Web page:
With over 86 per cent of British people aged under 70 it is undeniable a significant majority of us – some 60 million to 9 million have never known anything other than Queen Elizabeth being our Monarch and head of state. This fact alone – the constancy of one person – and such a gracious, modest and inspiring figure as she was to so many – always being there, and being above the differences that may have brought about our historical events has undoubtedly contributed to an appreciation of not having a political and divisive figure at our helm.
Such an enduring and endearing constant presence through the sadness and joys of our shared communal experiences – dispensing sympathy, encouragement and thanks on our behalf – be they attending after human tragedies such as the Aberfan disaster, honouring sporting achievements such as Olympic medals and world titles, or paying respects and remembering military valour in the great wars or more recently during her reign, such as the Falklands.
This role could only be done convincingly by having empathy for the kaleidoscope of regional, religious and cultural differences – as rich and divergent within Scotland as within the whole United Kingdom – while being colour-blind and indifferent to personal wealth of her people. This required patience, a good ear, humility and touch of humour, all of which her Majesty had in spades.
It is no overstatement to say the Queen reinvented our Monarchy and modernised it beyond the ken of most of us, prompted and helped by her late husband the Duke of Edinburgh.
The Queen’s constancy was so important to our sense of self, personal and national, conscious and subconscious, that it has become common to marvel that she reigned over 15 British prime ministers from Churchill to Truss – but it is not generally appreciated she also spanned 14 US Presidents, meeting all of them except Lyndon Johnson, and 11 French Presidents. This sense of an international age, if not a reign, won friends and disarmed many a possible political critics, bringing to reality the Queen’s quip “one has to be seen to be believed.”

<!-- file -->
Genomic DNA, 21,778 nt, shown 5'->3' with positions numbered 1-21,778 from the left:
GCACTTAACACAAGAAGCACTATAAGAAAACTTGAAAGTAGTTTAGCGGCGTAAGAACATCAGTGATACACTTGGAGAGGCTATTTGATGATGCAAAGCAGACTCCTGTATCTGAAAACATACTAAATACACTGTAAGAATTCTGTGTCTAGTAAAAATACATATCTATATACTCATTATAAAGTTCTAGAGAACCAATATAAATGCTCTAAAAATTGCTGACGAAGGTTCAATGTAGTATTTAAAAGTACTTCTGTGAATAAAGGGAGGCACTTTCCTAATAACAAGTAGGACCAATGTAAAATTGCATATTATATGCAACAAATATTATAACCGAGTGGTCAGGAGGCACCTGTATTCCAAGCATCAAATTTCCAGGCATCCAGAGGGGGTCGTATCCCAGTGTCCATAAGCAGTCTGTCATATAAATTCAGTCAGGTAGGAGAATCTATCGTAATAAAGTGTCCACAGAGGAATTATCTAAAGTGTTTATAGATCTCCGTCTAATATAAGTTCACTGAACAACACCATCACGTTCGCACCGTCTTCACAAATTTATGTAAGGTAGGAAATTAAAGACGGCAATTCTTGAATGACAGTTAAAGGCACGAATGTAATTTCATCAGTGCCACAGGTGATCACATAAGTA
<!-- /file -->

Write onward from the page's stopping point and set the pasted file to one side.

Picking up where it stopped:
So significant was her presence in the world that she was respected, and in some places revered, causing the tributes to pour in from around the world. It may come as a surprise to some readers that tributes from France have been especially effusive, but having lived in France previously for 11 years, it was not to me.
Projections of the Union Flag appeared on the Burj Khalifa in Dubai, the Brandenburg Gate in Berlin; on the East Face of the Matterhorn, Switzerland, and in Tel Aviv, Israel.
Poignantly, in Paris the Eiffel Tower fell dark, while the Sydney Opera House and New York ‘s Empire State carried the Queen’s portrait. The statue of Christ the Redeemer in Rio de Janeiro and buildings in Madrid and Cape Town were red, white and blue – while other cities such as Ottawa and Montreal chose regal purple for their symbolic edifices. Flags of many, many nations were lowered and President Biden ordered the Stars and Stripes be flown at half-mast on all federal and military buildings at home and abroad.
The difference between a head of state that changes regularly, sometimes as often as we change prime ministers, is not, I believe fully understood or appreciated. The role of our monarch is undoubtedly to bind the nation together, to be a physical and moral force and key to this requirement is not to be politically partisan or religiously sectarian. Elizabeth was studious in seeking to be everyone’s Queen and was therefore respected for her duty, her modesty, and laterally her sense of humour that showed her sense of fun.
It is also forgotten that the Queen was the constitutional monarch to Canada, Australia, New Zealand, Papa New Guinea, Jamaica and more – altogether 15 countries forming the Commonwealth Realm. When our Queen died their Queen died too.
It is often said that Scotland should seek to be like other small countries, especially Scandinavian lands such as Norway, Denmark and Sweden – yet it is rarely acknowledged that many of them have constitutional monarchies. Indeed many of the most successful countries in the world, be their success measured in economic prosperity or the more vague measure of happiness also have constitutional monarchies – such as the Netherlands, Belgium, Spain and Luxembourg or Thailand and Japan.
The next week will be an interregnum of sorts, there will still be reminisces carried by our media – most informatively from everyday people who have their own anecdotes and insights to meeting Queen Elizabeth – as Charles III already opens the Red Boxes and begins to consider the changes he believes necessary for the modernisation of our constitutional monarchy.
Charles III will be his own King – a phrase many of us will take a little getting use to – just like my grandparents struggled to call Holyrood Park anything other than the Kings Park, whereas I always knew it as the Queen’s Park. He does however come with one significant disadvantage that he cannot provide the personal constancy that comes from a 70-year reign. What he can do is follow from his mother’s teaching by being a "peoples’ King" to provide a constancy in tone if not style. He has the advantage of having had the best dominie possible, and of having gained experience from being a patient understudy. For all our best outcomes, whatever our differences, we must wish him well.
Brian Monteith is a former member of the Scottish and European Parliaments and is editor of ThinkScotland.org